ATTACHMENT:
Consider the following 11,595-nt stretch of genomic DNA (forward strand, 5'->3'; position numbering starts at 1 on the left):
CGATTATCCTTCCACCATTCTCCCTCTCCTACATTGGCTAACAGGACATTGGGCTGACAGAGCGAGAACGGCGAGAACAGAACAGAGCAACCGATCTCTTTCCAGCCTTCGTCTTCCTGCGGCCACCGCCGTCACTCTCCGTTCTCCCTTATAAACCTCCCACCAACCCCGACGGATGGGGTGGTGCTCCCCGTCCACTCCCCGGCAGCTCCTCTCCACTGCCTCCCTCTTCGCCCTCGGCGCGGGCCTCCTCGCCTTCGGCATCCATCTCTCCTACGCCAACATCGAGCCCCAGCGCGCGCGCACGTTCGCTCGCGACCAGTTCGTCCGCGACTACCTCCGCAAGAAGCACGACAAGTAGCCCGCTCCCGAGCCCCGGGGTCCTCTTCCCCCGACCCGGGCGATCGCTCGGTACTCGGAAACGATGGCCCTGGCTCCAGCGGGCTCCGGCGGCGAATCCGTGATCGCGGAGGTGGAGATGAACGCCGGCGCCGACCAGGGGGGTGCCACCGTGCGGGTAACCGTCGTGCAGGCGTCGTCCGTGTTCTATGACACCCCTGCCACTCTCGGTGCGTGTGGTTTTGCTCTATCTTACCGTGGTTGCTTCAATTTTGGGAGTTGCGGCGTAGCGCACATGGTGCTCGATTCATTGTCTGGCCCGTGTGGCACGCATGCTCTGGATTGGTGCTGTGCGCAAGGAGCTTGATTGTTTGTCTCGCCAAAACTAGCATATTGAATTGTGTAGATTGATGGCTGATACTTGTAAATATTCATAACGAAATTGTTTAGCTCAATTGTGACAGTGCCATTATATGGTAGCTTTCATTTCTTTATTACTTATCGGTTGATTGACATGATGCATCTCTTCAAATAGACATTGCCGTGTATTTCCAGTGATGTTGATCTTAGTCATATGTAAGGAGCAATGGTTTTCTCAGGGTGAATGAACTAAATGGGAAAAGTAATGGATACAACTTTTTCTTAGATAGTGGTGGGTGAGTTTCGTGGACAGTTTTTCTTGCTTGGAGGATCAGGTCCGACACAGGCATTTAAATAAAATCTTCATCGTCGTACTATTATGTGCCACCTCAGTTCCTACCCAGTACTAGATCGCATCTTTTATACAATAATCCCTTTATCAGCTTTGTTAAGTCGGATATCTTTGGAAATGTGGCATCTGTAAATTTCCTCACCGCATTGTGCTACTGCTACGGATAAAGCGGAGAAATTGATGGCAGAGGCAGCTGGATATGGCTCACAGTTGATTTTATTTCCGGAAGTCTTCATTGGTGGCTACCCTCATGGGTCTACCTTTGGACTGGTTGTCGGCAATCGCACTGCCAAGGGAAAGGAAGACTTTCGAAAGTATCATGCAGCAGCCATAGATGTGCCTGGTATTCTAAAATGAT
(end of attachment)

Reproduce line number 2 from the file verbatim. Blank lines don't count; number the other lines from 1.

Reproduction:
CGATTATCCTTCCACCATTCTCCCTCTCCTACATTGGCTAACAGGACATTGGGCTGACAGAGCGAGAACGGCGAGAACAGAACAGAGCAACCGATCTCTTTCCAGCCTTCGTCTTCCTGCGGCCACCGCCGTCACTCTCCGTTCTCCCTTATAAACCTCCCACCAACCCCGACGGATGGGGTGGTGCTCCCCGTCCACTCCCCGGCAGCTCCTCTCCACTGCCTCCCTCTTCGCCCTCGGCGCGGGCCTCCTCGCCTTCGGCATCCATCTCTCCTACGCCAACATCGAGCCCCAGCGCGCGCGCACGTTCGCTCGCGACCAGTTCGTCCGCGACTACCTCCGCAAGAAGCACGACAAGTAGCCCGCTCCCGAGCCCCGGGGTCCTCTTCCCCCGACCCGGGCGATCGCTCGGTACTCGGAAACGATGGCCCTGGCTCCAGCGGGCTCCGGCGGCGAATCCGTGATCGCGGAGGTGGAGATGAACGCCGGCGCCGACCAGGGGGGTGCCACCGTGCGGGTAACCGTCGTGCAGGCGTCGTCCGTGTTCTATGACACCCCTGCCACTCTCGGTGCGTGTGGTTTTGCTCTATCTTACCGTGGTTGCTTCAATTTTGGGAGTTGCGGCGTAGCGCACATGGTGCTCGATTCATTGTCTGGCCCGTGTGGCACGCATGCTCTGGATTGGTGCTGTGCGCAAGGAGCTTGATTGTTTGTCTCGCCAAAACTAGCATATTGAATTGTGTAGATTGATGGCTGATACTTGTAAATATTCATAACGAAATTGTTTAGCTCAATTGTGACAGTGCCATTATATGGTAGCTTTCATTTCTTTATTACTTATCGGTTGATTGACATGATGCATCTCTTCAAATAGACATTGCCGTGTATTTCCAGTGATGTTGATCTTAGTCATATGTAAGGAGCAATGGTTTTCTCAGGGTGAATGAACTAAATGGGAAAAGTAATGGATACAACTTTTTCTTAGATAGTGGTGGGTGAGTTTCGTGGACAGTTTTTCTTGCTTGGAGGATCAGGTCCGACACAGGCATTTAAATAAAATCTTCATCGTCGTACTATTATGTGCCACCTCAGTTCCTACCCAGTACTAGATCGCATCTTTTATACAATAATCCCTTTATCAGCTTTGTTAAGTCGGATATCTTTGGAAATGTGGCATCTGTAAATTTCCTCACCGCATTGTGCTACTGCTACGGATAAAGCGGAGAAATTGATGGCAGAGGCAGCTGGATATGGCTCACAGTTGATTTTATTTCCGGAAGTCTTCATTGGTGGCTACCCTCATGGGTCTACCTTTGGACTGGTTGTCGGCAATCGCACTGCCAAGGGAAAGGAAGACTTTCGAAAGTATCATGCAGCAGCCATAGATGTGCCTGGTATTCTAAAATGAT